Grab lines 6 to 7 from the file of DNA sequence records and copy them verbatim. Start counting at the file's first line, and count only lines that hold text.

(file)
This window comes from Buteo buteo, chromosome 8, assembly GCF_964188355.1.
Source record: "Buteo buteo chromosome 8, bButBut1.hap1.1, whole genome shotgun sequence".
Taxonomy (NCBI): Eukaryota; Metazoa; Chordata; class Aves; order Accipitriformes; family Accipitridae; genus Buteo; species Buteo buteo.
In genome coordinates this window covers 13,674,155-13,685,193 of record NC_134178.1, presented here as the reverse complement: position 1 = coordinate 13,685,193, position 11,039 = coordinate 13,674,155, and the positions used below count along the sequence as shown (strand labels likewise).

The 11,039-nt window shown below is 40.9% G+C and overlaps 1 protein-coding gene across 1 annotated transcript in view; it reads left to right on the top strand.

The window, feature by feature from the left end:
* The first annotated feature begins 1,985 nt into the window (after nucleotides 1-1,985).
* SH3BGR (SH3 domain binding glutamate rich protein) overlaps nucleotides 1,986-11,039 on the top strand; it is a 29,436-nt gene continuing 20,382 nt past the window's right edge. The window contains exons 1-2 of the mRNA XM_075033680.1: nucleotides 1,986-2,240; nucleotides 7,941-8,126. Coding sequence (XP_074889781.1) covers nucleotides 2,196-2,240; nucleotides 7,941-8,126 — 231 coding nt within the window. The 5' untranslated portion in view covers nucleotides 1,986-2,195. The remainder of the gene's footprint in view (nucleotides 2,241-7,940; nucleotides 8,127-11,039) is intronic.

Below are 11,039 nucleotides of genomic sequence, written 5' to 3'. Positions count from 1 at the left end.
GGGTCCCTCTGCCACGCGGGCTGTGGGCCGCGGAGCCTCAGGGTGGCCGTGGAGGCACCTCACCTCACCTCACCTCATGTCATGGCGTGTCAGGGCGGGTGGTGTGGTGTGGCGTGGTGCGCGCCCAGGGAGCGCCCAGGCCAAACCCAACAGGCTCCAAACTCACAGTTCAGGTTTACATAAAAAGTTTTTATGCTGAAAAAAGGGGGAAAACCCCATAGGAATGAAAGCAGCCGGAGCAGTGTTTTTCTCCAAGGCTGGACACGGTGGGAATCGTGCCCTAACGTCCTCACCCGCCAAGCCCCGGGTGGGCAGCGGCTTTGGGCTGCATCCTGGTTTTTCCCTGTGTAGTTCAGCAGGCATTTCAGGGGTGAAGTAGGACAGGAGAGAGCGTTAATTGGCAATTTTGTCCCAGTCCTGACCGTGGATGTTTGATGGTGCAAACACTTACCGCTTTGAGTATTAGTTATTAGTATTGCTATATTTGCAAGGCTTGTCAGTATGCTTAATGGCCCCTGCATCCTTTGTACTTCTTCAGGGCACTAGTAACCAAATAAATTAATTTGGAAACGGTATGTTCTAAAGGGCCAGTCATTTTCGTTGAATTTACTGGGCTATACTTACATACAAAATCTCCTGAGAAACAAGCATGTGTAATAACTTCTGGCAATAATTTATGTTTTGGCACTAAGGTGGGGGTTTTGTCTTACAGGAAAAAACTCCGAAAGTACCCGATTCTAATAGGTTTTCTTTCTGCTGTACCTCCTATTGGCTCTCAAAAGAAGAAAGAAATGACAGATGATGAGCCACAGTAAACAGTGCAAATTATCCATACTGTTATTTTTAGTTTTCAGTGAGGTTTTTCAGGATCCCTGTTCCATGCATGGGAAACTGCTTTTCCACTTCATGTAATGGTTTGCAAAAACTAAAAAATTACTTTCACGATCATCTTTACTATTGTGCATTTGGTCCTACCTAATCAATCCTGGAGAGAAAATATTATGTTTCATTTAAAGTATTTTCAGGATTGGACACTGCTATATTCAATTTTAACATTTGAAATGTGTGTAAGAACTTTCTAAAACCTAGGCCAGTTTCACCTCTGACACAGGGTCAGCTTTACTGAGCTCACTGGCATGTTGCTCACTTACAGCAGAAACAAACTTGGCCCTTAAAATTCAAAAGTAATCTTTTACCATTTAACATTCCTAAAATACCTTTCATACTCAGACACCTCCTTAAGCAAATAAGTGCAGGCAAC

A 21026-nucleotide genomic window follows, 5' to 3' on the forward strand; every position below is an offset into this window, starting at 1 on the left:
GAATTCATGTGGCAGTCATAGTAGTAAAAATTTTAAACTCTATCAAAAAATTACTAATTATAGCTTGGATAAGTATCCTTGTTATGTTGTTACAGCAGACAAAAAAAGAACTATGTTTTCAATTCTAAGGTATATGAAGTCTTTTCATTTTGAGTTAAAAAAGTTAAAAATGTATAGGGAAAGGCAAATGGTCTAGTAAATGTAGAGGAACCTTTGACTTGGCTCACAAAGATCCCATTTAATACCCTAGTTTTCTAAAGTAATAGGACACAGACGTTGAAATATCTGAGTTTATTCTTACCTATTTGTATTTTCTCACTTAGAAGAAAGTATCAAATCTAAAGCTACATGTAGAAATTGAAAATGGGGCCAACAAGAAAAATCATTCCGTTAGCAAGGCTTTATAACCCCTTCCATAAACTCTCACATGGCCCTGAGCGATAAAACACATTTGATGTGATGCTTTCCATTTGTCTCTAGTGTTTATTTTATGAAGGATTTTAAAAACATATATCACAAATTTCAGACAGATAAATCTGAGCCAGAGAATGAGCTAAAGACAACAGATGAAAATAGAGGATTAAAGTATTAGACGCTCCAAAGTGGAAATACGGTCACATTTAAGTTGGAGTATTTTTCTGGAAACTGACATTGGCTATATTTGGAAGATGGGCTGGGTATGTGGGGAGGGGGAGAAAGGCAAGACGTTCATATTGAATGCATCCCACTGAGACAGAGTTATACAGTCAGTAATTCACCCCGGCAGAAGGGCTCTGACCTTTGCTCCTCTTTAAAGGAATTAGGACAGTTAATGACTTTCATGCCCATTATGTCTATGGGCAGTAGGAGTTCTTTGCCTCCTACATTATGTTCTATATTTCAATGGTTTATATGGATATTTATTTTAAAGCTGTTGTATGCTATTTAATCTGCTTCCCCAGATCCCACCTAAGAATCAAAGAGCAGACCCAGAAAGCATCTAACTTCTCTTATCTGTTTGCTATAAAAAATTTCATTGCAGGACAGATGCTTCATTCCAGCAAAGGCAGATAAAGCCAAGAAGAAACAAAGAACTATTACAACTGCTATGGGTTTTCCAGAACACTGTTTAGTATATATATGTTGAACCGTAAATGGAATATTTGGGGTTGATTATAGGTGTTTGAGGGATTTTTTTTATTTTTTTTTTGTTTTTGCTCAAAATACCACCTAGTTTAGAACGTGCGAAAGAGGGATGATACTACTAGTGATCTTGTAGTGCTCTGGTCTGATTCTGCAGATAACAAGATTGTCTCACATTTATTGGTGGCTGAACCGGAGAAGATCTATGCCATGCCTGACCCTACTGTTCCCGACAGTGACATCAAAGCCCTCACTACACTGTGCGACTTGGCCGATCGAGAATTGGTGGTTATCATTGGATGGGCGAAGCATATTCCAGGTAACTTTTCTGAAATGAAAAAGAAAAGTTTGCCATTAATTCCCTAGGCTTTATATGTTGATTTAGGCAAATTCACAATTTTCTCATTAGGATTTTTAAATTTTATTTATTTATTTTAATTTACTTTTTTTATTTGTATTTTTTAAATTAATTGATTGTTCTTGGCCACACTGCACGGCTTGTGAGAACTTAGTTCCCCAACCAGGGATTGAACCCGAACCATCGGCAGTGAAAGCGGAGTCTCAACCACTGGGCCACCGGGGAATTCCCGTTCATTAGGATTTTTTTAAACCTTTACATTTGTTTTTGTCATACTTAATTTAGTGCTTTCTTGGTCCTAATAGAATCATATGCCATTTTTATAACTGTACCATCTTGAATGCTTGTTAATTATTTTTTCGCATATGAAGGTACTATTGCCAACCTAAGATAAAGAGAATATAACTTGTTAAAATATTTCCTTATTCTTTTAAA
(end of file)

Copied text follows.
The window, feature by feature from the left end:
* The first annotated feature begins 1,985 nt into the window (after nucleotides 1-1,985).